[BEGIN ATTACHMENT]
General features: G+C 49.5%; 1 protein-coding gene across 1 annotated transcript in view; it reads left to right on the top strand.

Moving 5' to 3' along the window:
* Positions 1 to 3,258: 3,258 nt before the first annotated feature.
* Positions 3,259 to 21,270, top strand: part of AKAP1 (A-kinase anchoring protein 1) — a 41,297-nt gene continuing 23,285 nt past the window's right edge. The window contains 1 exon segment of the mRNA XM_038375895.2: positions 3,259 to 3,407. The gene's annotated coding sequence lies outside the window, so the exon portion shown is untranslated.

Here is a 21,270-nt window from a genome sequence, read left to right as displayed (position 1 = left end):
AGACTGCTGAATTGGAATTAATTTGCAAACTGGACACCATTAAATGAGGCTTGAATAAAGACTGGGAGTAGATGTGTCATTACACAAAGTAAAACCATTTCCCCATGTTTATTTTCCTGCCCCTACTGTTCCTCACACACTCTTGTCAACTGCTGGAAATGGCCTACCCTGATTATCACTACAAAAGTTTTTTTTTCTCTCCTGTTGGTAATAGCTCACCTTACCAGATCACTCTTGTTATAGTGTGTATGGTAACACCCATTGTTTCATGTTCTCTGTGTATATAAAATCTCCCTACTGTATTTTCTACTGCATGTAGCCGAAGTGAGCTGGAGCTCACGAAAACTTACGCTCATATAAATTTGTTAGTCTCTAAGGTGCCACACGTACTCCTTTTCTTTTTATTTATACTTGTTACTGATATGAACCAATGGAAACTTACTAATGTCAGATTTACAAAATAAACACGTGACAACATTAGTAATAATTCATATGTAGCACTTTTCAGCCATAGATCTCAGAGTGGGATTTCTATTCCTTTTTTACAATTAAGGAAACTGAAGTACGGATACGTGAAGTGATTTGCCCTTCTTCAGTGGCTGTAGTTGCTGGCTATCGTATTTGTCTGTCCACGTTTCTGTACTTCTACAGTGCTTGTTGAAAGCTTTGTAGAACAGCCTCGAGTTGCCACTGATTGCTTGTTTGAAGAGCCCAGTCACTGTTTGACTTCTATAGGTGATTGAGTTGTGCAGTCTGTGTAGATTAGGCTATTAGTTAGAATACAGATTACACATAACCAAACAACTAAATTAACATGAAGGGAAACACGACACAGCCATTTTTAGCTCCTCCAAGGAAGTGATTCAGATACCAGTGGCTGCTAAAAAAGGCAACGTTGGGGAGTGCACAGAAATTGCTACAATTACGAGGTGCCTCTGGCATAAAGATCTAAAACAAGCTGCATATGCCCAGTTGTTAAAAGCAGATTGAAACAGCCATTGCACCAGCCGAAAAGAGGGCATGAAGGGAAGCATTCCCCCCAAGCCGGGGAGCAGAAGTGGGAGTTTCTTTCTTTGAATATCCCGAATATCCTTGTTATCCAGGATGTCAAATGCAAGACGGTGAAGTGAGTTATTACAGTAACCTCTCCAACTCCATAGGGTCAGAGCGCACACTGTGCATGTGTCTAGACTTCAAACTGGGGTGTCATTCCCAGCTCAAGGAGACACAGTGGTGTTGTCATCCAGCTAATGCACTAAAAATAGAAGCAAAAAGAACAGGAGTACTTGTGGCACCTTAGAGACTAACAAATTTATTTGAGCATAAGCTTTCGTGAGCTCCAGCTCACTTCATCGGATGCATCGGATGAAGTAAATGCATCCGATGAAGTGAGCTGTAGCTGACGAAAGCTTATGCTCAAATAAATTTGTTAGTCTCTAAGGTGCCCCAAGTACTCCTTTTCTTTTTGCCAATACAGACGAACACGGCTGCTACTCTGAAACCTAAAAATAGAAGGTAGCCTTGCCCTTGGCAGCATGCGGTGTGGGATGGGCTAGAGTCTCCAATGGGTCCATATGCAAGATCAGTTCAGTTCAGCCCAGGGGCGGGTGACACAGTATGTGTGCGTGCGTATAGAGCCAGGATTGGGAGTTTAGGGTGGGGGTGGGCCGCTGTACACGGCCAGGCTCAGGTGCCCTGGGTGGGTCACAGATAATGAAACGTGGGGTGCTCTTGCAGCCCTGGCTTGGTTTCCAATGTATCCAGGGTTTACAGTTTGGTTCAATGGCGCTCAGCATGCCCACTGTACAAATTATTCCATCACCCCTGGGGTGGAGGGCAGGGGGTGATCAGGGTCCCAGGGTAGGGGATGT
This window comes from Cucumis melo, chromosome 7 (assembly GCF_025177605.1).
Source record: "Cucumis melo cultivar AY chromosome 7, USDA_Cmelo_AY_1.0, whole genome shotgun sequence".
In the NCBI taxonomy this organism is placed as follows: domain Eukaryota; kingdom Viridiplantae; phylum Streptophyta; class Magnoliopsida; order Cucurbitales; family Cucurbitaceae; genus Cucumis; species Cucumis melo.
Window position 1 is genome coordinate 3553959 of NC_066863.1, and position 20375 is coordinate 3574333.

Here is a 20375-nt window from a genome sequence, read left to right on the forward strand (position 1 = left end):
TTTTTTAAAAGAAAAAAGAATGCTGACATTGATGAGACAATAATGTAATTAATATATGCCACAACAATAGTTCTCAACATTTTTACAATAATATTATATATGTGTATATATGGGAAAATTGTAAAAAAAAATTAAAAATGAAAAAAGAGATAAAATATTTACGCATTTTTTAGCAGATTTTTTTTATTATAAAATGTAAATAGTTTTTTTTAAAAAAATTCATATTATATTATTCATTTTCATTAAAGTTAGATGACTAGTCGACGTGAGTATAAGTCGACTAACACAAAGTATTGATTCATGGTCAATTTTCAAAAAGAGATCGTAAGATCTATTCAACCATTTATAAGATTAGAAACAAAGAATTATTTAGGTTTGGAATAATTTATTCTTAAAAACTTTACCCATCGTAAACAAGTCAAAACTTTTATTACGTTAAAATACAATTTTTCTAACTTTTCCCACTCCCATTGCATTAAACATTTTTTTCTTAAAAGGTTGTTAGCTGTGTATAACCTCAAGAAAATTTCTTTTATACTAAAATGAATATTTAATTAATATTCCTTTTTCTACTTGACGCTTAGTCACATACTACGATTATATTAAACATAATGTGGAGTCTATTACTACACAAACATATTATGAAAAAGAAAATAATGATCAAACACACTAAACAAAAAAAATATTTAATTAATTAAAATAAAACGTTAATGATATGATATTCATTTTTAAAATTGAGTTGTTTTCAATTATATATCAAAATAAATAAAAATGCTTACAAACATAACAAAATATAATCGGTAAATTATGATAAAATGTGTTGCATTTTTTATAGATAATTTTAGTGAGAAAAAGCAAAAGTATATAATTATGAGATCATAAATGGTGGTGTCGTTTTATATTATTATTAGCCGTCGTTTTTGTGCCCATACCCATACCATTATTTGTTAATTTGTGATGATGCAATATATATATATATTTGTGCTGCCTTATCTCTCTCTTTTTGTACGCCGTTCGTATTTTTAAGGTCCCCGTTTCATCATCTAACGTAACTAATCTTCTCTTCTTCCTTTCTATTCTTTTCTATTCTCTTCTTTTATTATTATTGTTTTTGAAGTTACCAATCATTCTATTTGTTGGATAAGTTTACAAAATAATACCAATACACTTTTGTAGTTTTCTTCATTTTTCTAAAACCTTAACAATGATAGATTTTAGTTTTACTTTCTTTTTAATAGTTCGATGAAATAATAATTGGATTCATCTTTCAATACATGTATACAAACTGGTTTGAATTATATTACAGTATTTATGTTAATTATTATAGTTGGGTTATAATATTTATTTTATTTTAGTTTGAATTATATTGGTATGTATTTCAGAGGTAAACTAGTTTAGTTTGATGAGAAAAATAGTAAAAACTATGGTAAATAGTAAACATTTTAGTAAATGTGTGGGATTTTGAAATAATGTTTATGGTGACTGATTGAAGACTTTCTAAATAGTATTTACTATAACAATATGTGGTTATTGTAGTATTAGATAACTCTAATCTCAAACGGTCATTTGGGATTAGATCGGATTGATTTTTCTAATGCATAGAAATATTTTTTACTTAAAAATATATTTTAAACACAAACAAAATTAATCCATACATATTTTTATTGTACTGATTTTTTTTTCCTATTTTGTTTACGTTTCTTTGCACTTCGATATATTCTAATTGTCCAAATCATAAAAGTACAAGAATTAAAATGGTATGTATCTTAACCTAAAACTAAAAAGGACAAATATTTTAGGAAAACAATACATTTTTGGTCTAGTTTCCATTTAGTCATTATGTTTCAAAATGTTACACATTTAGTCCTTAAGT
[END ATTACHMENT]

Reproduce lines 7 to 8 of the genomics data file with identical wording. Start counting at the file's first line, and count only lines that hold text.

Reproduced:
This window comes from Cucumis melo, chromosome 7 (assembly GCF_025177605.1).
Source record: "Cucumis melo cultivar AY chromosome 7, USDA_Cmelo_AY_1.0, whole genome shotgun sequence".